Despite almost 20 years of making records, Blonde Redhead have never had that breakthrough album …
Wire are rightfully counted as trailblazers—they’re one of those groups who saw the “punk movement” as an open invitation to creatives from all backgrounds and predilections to try and make a mark on popular culture, and were therefore simply classified as “post-punk” for the sake of brevity. But what exactly are Wire? On Pink Flag they were “punks.” But elsewhere, the lines seem to blur. Listen to “Madman’s Honey” off The Ideal Copy. Are Wire psych-rockers at heart? Or are they calculated crafters of sophisti-pop? Consider founding members Graham Lewis and Bruce Gilbert’s numerous avant-garde side-projects. Deep down, Wire have the curiosity and adventurous spirit of true experimentalists. Of course, just about every decent band will defensively claim when pressed that they don’t pay as much mind to labels as their critics, but it’s the rare band that actually defies classification from album to album.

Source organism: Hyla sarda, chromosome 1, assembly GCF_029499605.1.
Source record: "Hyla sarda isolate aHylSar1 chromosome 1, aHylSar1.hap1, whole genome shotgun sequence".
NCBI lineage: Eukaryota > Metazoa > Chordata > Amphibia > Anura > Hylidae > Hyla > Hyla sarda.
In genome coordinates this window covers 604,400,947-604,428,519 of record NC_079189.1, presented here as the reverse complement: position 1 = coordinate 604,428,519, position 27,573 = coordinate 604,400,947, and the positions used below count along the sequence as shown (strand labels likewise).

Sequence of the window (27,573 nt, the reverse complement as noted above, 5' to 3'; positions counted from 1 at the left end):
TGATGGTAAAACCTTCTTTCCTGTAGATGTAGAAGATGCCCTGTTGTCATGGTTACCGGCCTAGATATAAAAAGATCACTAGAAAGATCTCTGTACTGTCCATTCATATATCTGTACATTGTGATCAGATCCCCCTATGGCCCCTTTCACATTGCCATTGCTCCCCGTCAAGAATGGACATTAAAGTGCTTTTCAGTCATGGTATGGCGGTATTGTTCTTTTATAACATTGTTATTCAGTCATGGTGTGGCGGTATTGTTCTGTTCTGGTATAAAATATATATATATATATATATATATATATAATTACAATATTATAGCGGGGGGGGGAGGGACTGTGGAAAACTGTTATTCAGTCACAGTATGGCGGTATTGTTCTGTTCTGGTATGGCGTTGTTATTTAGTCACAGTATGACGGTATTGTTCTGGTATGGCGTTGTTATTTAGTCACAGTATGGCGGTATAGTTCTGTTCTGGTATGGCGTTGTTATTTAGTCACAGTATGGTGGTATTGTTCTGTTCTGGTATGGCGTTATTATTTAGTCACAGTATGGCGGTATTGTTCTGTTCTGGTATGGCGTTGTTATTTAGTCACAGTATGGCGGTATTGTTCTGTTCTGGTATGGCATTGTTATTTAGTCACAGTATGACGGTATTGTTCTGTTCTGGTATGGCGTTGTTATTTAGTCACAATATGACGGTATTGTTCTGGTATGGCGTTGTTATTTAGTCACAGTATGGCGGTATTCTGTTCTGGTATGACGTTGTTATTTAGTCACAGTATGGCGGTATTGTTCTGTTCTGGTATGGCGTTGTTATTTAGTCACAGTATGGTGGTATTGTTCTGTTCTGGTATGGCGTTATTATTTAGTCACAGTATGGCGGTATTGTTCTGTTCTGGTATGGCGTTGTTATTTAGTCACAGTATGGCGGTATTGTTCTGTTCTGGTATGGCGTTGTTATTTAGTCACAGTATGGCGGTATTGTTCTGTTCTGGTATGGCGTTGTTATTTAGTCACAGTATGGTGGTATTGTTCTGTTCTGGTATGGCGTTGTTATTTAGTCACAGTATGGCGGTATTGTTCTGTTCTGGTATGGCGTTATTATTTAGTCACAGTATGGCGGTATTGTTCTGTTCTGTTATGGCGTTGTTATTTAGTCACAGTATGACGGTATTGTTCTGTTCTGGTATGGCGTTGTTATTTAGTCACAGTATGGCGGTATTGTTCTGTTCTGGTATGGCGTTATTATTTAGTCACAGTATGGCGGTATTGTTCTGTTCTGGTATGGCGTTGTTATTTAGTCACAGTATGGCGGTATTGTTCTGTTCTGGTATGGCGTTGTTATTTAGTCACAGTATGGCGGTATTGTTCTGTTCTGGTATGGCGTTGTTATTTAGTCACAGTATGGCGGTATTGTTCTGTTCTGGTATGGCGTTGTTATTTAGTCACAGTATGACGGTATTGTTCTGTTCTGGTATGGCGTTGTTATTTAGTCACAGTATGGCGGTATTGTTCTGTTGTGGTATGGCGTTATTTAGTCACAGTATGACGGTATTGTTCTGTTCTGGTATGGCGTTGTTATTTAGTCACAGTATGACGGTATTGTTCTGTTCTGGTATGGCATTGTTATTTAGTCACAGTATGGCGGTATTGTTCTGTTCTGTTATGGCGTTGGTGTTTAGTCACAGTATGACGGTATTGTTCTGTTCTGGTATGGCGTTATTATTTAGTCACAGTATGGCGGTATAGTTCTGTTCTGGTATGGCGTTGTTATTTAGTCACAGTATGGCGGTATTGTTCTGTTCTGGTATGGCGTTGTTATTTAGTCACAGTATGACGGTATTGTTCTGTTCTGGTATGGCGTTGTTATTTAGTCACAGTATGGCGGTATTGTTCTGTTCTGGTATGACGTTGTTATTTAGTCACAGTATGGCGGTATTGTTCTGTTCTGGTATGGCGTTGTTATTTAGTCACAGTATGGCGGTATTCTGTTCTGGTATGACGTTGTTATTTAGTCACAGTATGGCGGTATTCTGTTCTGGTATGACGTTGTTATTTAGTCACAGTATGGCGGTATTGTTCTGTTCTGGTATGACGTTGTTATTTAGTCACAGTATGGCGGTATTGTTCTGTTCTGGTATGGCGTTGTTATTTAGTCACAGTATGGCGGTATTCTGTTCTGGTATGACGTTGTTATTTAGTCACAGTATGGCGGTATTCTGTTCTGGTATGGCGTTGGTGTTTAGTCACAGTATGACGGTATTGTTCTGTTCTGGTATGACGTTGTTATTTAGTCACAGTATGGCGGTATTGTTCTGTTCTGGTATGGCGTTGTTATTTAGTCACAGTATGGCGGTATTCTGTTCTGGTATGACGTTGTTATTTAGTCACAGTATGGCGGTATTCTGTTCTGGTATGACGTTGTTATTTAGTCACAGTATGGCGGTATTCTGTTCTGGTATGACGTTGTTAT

If there’s a label you could readily shove onto them, it’s that they’re probably the quintessential underrated band. Wire is a name that many like to drop, but how many have dove into their rich discography? Frontman Colin Newman has been at the craft for over 30 years, and if there was ever a bad Wire album, I don’t remember it. It would be nice to say the same for Mark E. Smith’s slapdash brilliance, which can produce mediocre junk as easily as gold.
The new self-titled Wire album is more or less Wire on cruise-control, but that’s not unwelcome at all, for me, anyway. I’d rather listen to some nice tunes from Newman and company than “post-punk revival” like the overhyped but decent-enough Sleaford Mods and the sleepy Savages. I got a little nervous at the first stanza of the opener, “Blogging,” which paints a slightly melodramatic picture of social media and is the one somewhat disappointing note on this pleasant new album. In truth, I was not as impressed with the more highfalutin lyrical ambitions of Wire as I was with the bittersweet amours (“Burning Bridges”) and astute sketches (“Swallow”). Colin Newman’s gift for captivating melodies and clever turns of phrase is still ironclad. There is one truly brilliant line on this album: “The narrowest vision often has the widest appeal.” Perhaps that is why Wire, one of the most ferociously eclectic and intelligent acts in the history of rock, has never completely come out of the shadows. »
– Matthew Sweeney